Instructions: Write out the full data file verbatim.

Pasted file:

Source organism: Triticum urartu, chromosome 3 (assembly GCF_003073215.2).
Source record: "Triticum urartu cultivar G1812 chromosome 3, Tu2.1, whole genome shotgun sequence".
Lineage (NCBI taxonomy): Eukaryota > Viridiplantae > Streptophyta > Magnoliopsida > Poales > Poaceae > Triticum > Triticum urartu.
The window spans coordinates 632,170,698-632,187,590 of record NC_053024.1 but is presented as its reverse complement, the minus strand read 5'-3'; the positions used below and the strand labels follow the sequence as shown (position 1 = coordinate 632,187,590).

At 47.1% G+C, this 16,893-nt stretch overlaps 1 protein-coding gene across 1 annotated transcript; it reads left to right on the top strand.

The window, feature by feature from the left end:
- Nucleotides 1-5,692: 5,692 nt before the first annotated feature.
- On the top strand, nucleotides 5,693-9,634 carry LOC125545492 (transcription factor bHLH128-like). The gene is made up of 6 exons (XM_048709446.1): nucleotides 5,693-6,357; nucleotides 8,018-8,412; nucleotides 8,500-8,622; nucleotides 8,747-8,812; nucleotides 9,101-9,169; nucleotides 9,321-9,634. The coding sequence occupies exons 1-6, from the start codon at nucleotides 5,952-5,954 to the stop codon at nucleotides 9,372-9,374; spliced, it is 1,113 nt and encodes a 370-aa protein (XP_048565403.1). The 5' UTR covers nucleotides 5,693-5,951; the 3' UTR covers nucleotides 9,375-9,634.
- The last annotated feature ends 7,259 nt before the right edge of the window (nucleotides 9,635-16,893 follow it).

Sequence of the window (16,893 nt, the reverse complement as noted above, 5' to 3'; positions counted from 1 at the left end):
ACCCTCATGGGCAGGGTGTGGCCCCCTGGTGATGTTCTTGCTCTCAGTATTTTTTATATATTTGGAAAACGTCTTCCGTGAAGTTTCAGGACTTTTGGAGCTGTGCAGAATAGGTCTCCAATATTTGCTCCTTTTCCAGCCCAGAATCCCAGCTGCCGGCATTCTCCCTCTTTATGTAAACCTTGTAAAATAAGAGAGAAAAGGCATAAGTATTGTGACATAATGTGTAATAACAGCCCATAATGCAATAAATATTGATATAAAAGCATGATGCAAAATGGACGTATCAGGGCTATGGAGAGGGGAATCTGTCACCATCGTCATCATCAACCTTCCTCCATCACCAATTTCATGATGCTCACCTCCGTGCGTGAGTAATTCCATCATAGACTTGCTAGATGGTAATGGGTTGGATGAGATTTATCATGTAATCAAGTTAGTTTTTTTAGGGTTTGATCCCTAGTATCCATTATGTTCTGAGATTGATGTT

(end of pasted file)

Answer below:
Source organism: Triticum urartu, chromosome 3 (assembly GCF_003073215.2).
Source record: "Triticum urartu cultivar G1812 chromosome 3, Tu2.1, whole genome shotgun sequence".
Lineage (NCBI taxonomy): Eukaryota > Viridiplantae > Streptophyta > Magnoliopsida > Poales > Poaceae > Triticum > Triticum urartu.
The window spans coordinates 632,170,698-632,187,590 of record NC_053024.1 but is presented as its reverse complement, the minus strand read 5'-3'; the positions used below and the strand labels follow the sequence as shown (position 1 = coordinate 632,187,590).

At 47.1% G+C, this 16,893-nt stretch overlaps 1 protein-coding gene across 1 annotated transcript; it reads left to right on the top strand.

The window, feature by feature from the left end:
- Nucleotides 1-5,692: 5,692 nt before the first annotated feature.
- On the top strand, nucleotides 5,693-9,634 carry LOC125545492 (transcription factor bHLH128-like). The gene is made up of 6 exons (XM_048709446.1): nucleotides 5,693-6,357; nucleotides 8,018-8,412; nucleotides 8,500-8,622; nucleotides 8,747-8,812; nucleotides 9,101-9,169; nucleotides 9,321-9,634. The coding sequence occupies exons 1-6, from the start codon at nucleotides 5,952-5,954 to the stop codon at nucleotides 9,372-9,374; spliced, it is 1,113 nt and encodes a 370-aa protein (XP_048565403.1). The 5' UTR covers nucleotides 5,693-5,951; the 3' UTR covers nucleotides 9,375-9,634.
- The last annotated feature ends 7,259 nt before the right edge of the window (nucleotides 9,635-16,893 follow it).

Sequence of the window (16,893 nt, the reverse complement as noted above, 5' to 3'; positions counted from 1 at the left end):
ACCCTCATGGGCAGGGTGTGGCCCCCTGGTGATGTTCTTGCTCTCAGTATTTTTTATATATTTGGAAAACGTCTTCCGTGAAGTTTCAGGACTTTTGGAGCTGTGCAGAATAGGTCTCCAATATTTGCTCCTTTTCCAGCCCAGAATCCCAGCTGCCGGCATTCTCCCTCTTTATGTAAACCTTGTAAAATAAGAGAGAAAAGGCATAAGTATTGTGACATAATGTGTAATAACAGCCCATAATGCAATAAATATTGATATAAAAGCATGATGCAAAATGGACGTATCAGGGCTATGGAGAGGGGAATCTGTCACCATCGTCATCATCAACCTTCCTCCATCACCAATTTCATGATGCTCACCTCCGTGCGTGAGTAATTCCATCATAGACTTGCTAGATGGTAATGGGTTGGATGAGATTTATCATGTAATCAAGTTAGTTTTTTTAGGGTTTGATCCCTAGTATCCATTATGTTCTGAGATTGATGTT